Colorado’s digital health innovators have achieved something incredible. In less than a decade, they have built a statewide ecosystem containing more than 150 digital health startups, including industry leaders like Healthgrades and Welltok.
They have accomplished this despite annual funding levels that consistently rank far below those of health-tech hotbeds like Silicon Valley and Boston. New understandings of the stages of startup development and new organizations that support innovators during these stages have made this achievement possible.
As the biotech industry explores ways to increase the success rates of new drugs while decreasing the high costs of commercialization, it should consider the structure of Colorado’s digital health ecosystem. We may be able to unlock a tremendous amount of value by supporting biotech startups in a similar fashion.
From opportunity generator to market integrator, here are the five support systems that have helped Colorado build a thriving digital health ecosystem.
The Opportunity Generator
Over 318,500 health-related smartphone applications are currently available for download. According to a recent report, that number is growing by 200 each day.
“We don’t need the best and brightest among us to build yet another app,” said Tom Higley, CEO of 10.10.10. “We need them to grapple with the sprawling, intractable issues that must be solved if we’re going to build a better world.”
In recent years, healthcare organizations have started holding hack-a-thons to encourage innovators to solve pressing issues like medication adherence and data security. Generally lasting a day or two, these hack-a-thons introduce innovators to a set of health-related problems, and then give them the datasets and expert advice they need to develop solutions to those problems.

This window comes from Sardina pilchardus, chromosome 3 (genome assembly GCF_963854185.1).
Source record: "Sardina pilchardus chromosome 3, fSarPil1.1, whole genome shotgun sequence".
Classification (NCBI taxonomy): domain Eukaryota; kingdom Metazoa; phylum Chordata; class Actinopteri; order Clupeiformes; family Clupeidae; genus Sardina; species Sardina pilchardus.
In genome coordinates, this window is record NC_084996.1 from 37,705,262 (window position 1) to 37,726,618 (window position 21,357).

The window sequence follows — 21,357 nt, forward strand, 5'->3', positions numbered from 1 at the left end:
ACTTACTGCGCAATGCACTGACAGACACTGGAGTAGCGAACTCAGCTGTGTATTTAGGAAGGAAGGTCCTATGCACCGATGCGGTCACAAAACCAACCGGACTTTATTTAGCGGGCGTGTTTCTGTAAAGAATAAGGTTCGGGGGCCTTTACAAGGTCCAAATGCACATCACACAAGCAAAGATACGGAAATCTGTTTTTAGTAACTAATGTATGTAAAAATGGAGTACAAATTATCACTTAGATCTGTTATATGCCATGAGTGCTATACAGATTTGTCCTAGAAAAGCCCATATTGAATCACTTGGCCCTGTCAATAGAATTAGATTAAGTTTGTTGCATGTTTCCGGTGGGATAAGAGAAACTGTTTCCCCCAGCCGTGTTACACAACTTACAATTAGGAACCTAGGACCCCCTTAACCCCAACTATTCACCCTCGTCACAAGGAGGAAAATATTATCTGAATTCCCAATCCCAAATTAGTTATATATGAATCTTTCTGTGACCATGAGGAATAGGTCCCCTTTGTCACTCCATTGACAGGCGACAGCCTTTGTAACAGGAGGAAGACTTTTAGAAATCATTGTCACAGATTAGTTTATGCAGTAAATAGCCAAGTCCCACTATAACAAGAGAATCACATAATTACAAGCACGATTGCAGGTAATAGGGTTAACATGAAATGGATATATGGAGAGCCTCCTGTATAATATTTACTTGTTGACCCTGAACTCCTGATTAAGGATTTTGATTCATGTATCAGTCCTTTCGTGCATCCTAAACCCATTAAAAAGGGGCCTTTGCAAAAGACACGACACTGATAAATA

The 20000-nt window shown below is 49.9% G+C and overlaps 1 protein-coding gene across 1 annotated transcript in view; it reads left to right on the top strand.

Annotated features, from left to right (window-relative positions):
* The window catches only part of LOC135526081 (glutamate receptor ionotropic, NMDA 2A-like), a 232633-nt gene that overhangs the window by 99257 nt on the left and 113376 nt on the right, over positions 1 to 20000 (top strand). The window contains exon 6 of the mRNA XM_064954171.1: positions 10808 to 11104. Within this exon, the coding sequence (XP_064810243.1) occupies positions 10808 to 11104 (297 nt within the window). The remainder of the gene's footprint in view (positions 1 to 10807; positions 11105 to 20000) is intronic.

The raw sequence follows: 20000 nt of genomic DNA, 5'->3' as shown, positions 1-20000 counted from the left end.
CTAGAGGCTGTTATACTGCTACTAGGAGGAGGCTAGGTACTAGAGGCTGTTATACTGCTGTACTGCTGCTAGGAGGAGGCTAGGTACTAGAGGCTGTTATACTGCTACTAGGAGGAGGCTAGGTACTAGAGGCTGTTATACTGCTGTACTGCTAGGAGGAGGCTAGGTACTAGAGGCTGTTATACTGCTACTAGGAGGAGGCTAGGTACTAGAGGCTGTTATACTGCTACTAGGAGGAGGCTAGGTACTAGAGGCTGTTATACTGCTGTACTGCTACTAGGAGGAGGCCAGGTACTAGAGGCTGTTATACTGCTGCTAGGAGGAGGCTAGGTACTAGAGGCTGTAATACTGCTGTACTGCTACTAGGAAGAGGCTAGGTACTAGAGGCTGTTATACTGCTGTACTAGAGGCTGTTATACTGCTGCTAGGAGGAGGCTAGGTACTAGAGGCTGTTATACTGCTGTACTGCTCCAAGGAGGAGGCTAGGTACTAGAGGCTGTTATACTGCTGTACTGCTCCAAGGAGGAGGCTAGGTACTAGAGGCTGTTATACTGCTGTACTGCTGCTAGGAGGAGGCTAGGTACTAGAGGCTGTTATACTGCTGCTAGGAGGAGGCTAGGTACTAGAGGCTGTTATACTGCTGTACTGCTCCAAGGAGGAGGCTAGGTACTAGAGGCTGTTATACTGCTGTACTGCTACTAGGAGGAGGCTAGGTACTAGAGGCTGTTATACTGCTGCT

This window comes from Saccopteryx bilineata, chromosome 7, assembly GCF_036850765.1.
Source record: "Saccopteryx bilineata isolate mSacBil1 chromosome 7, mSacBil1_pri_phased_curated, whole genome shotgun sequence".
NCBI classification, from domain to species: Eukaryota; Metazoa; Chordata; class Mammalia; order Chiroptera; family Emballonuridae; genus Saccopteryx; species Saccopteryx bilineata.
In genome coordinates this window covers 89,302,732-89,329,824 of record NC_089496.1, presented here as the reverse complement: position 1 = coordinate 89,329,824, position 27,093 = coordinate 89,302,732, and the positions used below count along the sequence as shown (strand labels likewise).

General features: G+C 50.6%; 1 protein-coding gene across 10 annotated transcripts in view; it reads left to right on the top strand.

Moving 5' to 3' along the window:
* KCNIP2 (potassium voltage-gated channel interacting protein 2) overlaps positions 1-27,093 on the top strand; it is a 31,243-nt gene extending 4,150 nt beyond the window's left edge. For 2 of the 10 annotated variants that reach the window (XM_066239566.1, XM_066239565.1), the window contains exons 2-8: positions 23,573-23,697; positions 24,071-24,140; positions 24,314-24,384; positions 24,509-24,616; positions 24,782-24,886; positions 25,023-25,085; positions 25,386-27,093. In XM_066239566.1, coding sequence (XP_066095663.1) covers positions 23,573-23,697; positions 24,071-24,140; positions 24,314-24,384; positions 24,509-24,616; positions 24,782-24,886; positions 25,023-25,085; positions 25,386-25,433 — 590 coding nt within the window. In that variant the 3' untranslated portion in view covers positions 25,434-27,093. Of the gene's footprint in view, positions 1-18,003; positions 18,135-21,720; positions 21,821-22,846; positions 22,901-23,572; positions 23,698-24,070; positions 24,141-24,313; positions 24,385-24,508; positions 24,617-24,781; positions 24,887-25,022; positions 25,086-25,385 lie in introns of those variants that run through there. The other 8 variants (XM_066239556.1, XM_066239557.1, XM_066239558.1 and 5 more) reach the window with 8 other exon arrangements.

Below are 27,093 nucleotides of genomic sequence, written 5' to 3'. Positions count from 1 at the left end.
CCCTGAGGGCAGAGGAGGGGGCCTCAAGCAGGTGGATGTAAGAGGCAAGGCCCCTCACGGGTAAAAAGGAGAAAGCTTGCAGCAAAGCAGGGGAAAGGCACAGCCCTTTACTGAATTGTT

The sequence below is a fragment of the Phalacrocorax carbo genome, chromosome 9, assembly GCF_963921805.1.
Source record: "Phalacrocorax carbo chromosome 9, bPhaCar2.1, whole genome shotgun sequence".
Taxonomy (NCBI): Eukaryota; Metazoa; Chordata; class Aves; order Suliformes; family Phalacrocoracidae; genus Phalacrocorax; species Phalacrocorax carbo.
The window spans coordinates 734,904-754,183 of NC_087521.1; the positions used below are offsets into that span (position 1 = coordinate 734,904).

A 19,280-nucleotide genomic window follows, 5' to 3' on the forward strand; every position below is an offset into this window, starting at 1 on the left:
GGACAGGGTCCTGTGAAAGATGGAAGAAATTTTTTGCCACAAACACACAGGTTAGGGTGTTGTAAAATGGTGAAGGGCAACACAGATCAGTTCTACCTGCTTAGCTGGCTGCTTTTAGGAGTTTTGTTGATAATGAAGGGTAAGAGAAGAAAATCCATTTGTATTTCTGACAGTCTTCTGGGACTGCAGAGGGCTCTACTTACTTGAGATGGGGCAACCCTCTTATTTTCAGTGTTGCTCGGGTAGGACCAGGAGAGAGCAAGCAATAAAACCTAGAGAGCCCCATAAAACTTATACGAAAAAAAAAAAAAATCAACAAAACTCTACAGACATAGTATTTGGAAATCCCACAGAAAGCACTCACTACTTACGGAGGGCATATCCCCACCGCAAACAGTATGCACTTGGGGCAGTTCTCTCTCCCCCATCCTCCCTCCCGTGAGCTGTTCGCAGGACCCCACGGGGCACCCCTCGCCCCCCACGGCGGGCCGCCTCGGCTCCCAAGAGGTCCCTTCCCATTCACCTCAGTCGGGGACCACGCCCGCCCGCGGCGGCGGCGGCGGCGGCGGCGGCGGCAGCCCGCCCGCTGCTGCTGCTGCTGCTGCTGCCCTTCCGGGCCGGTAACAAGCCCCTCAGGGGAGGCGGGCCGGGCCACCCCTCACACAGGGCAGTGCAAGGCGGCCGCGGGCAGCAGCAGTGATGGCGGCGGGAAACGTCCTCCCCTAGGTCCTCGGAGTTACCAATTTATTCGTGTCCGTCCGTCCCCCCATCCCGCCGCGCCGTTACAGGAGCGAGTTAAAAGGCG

Unfortunately, hack-a-thons rarely lead to the formation of new companies, because most innovators need more than 24-48 hours to devise an effective, original, and commercially viable solution.
To help innovators build solutions that meet these criteria, Higley has created 10.10.10, a first-of-its-kind, Denver-based venture generator. During the first half of the venture generator’s 10-day programs, innovators work closely with experts to identify opportunities to solve the healthcare industry’s toughest issues.
According to Higley, the first part of 10.10.10 has been designed to ensure innovators solve critical, pervasive, and unaddressed problems instead of building “me too” solutions. It does so by guiding them through a fundamental and often-overlooked stage of startup development called opportunity generation.
The Venture Generator
In digital health, building a well-balanced team is just as important as finding a lucrative opportunity. Digital health startups need skilled entrepreneurs, experienced clinicians, and inventive technologists to develop scalable solutions.
Alongside a well-balanced team, digital health innovators also need what Higley refers to as an “unfair advantage,” which usually takes the form of a policy change, a new technology, or intellectual property. They also need a prototype to show investors, partners, and customers that complies with existing regulations.
While incubators and accelerators offer services to help innovators accomplish these tasks, they usually do so only after a company has formed. 10.10.10 offers these services during the second half of its program, after innovators have identified a viable opportunity and enter a stage Higley calls venture generation.
“I want you to start with problems that matter,” Higley wrote in an article describing the process of venture generation. “And I want you to create the new ventures that can make these dreams a reality.”
The Ecosystem Integrator
For most innovators, identifying a viable opportunity and building a strong company are merely the first steps in a long and difficult journey. To reach their destination, they usually have to collaborate with a wide range of partners.
Since 2011, several organizations have been working to build a digital health ecosystem in Colorado. They do this by holding networking events, panel discussions, and conferences throughout the state. Most of their gatherings are hosted by incubators, accelerators, and co-working spaces. These events help innovators meet one another, share best practices, and find ways to collaborate.